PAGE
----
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By LARRY VAUGHT
Statistically, there are some areas where Georgia has an edge over Kentucky, others where UK has the edge and some areas where the two teams are about even.
Like Kentucky, Georgia has also had what UK coach Rich Brooks calls Ã¢â‚¬Å“some ups and downsÃ¢â‚¬Â this year.
However, Brooks knows the Bulldogs are coming into SaturdayÃ¢â‚¬â„¢s game against the visiting Wildcats on an uptick after they rallied to beat Auburn last week.
Ã¢â‚¬Å“The second half they played against Auburn was very impressive. They decided to run the football down Auburn’s throat, and that is just what they did. They took it to them and got after it,Ã¢â‚¬Â said Brooks.
Ã¢â‚¬Å“They didn’t turn the ball over, which has been one of their problems and is probably why they are 6-4 right now, because they’re minus a few more than we are in the turnovers/takeaways. For them to go through that game without turning the ball over is significant.
Ã¢â‚¬Å“This is a huge football game for both teams, obviously for very obvious reasons Ã¢â‚¬â€ in the standings in the SEC East, as well as bowl eligibility.Ã¢â‚¬Â
If Kentucky (6-4, 2-4 SEC) could beat Georgia and Tennessee to end the season, it would finish second in the SEC East behind Florida and be positioned for a bid to either the Outback Bowl or Chick-fil-A Bowl.
However, when Kentucky came off a win at Auburn, it lost at home to Mississippi State when players openly talked about improving UKÃ¢â‚¬â„¢s bowl stock.
Ã¢â‚¬Å“We have to learn from that and not make that mistake again,Ã¢â‚¬Â said UK receiver/quarterback Randall Cobb.
Brooks hopes watching game film of Georgia (6-4, 4-3 SEC) will do that.
Ã¢â‚¬Å“They are a very talented team. They have a lot of speed and athletic ability on defense. Their numbers donÃ¢â‚¬â„¢t tell the story of how good a players and defense they have,Ã¢â‚¬Â Brooks said. Ã¢â‚¬Å“They are one of the leading teams in the conference in sacking the quarterback as well as tackles for loss.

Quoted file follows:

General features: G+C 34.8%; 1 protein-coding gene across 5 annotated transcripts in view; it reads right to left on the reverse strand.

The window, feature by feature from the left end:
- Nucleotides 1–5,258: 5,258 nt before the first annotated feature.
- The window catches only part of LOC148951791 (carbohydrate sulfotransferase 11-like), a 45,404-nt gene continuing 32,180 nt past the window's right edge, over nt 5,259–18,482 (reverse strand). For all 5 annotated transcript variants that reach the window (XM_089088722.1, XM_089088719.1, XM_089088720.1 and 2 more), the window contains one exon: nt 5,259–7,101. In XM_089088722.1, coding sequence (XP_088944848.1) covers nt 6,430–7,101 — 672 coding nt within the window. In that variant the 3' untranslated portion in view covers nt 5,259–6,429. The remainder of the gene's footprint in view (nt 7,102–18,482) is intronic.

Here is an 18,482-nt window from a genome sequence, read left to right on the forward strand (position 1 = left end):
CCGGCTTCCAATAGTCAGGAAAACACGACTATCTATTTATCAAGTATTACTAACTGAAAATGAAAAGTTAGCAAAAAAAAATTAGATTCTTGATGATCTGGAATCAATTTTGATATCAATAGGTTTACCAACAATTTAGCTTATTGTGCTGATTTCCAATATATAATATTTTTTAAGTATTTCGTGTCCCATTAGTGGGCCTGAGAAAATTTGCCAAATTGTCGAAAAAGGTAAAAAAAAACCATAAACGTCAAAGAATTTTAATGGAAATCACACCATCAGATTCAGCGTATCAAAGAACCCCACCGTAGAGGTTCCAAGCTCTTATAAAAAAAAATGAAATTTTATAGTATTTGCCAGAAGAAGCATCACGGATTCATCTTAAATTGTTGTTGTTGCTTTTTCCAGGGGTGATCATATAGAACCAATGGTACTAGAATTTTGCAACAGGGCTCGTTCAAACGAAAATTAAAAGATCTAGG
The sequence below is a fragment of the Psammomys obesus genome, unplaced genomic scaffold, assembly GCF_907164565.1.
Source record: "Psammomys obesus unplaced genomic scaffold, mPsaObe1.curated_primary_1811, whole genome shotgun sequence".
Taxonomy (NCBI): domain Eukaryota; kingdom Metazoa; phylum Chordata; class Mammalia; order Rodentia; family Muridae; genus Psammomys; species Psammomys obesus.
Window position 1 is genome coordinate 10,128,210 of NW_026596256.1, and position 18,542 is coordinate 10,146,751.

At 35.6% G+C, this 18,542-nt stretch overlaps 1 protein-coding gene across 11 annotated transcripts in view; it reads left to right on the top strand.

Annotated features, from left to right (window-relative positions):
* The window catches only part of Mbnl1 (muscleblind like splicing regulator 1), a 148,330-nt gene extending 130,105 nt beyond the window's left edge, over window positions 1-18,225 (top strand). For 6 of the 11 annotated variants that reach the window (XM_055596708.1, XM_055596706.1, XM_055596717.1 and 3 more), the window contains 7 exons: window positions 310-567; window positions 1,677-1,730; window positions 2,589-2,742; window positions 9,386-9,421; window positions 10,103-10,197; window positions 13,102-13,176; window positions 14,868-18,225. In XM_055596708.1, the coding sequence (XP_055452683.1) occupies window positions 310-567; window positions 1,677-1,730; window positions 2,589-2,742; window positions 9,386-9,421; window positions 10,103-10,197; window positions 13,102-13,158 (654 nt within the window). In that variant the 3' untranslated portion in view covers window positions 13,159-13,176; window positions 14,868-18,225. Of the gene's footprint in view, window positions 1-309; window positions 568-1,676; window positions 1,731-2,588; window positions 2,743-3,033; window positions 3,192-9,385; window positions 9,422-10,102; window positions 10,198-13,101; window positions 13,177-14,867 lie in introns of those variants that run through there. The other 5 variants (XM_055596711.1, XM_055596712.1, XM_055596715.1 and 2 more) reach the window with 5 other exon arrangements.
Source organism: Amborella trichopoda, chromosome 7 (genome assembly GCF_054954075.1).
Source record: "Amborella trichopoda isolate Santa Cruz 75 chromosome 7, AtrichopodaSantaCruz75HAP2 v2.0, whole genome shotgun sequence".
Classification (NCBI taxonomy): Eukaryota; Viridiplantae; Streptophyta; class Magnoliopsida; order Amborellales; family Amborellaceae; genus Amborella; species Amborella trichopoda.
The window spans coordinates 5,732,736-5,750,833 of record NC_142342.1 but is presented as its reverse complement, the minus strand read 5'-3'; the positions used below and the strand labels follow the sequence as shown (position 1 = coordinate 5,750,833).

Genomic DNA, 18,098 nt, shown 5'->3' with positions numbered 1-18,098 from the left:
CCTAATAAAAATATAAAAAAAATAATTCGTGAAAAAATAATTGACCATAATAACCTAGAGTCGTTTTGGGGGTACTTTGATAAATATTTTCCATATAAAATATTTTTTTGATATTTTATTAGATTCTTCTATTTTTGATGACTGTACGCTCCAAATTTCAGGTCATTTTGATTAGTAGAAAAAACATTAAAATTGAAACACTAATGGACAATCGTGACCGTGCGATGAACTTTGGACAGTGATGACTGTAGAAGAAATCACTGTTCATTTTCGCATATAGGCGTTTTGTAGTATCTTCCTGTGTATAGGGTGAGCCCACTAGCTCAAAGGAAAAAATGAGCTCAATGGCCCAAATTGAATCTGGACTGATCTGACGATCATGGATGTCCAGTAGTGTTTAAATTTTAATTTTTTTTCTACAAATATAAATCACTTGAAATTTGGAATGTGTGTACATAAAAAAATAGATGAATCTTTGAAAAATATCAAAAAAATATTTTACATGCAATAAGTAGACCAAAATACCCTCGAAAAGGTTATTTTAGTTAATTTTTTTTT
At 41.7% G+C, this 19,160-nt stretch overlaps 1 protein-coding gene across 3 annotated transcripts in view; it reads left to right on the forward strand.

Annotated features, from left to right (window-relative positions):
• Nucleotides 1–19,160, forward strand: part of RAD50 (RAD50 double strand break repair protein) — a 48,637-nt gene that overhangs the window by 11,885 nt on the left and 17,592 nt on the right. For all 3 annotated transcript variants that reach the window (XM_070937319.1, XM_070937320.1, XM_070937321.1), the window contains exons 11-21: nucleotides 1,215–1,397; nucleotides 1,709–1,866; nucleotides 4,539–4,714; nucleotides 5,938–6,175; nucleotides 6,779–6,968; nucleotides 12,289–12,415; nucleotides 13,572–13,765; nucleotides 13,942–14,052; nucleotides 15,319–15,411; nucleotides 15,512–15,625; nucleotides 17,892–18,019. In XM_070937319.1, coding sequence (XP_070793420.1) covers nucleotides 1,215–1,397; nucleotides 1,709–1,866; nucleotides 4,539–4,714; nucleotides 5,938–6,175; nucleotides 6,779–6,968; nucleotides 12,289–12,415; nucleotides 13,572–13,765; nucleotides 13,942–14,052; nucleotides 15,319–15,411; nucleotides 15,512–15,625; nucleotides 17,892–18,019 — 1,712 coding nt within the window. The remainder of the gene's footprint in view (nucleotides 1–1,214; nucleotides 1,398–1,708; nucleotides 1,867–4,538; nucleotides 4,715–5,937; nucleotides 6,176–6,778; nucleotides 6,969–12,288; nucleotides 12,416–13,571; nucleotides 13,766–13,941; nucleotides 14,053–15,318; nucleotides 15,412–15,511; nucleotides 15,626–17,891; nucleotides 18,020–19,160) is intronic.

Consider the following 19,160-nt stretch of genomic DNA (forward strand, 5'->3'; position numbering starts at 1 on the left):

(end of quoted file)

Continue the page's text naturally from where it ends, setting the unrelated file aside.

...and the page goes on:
Ã¢â‚¬Å“Offensively they looked like a little different team in the second half (against Auburn) when they became a physical downhill running team. They looked more like the Georgia of old as far as being able to pound the football at you. They run the ball very well, and they play-action as well as anybody in the passing game.Ã¢â‚¬Â
Georgia will be without two key players who were injured against Auburn. Safety Barcarri Rambo wonÃ¢â‚¬â„¢t play because of a concussion and leading receiver A.J. Green has a shoulder separation.
Green has 47 catches for 751 yards. Michael Moore is GeorgiaÃ¢â‚¬â„¢s second leading receiver with 21 catches for 187 yards and four scores.
Brooks says Green not playing would allow UK cornerback Trevard Lindley to stay on one side of the field versus changing spots to match up with Green on each play.
Georgia quarterback Joe Cox has thrown for 2,059 yards and 18 scores compared to 402 yards and two scores by UK freshman Morgan Newton, who will be starting his sixth game.
However, the Wildcats are running for 203.5 yards per game compared to 135 for Georgia. In last yearÃ¢â‚¬â„¢s 42-38 loss to the Bulldogs, Kentucky ran for 226 yards, its highest total against a SEC team in six years. Last week the Cats had 308 yards rushing in a 24-13 win at Vanderbilt.
Brooks says receivers LaRod King and Chris Matthews deserve partial credit for UKÃ¢â‚¬â„¢s running game.
Ã¢â‚¬Å“I know that in the seven years I have been here, we haven’t had two guys as physical and as willing to block as those two,Ã¢â‚¬Â Brooks said. Ã¢â‚¬Å“Randall (Cobb) is like a banty rooster out there, a little guy who is in their face and getting after it. The blocking by our wide receivers has been very impressive.Ã¢â‚¬Â
While both Cobb and running back Derrick Locke have been proven playmakers, Brooks says the Cats must get more from Newton and the passing game at Georgia.
Ã¢â‚¬Å“Morgan is much better now at his decision making than in the past games. We just have to loosen it up a little bit, and allow him to either do it or not do it,Ã¢â‚¬Â Brooks said.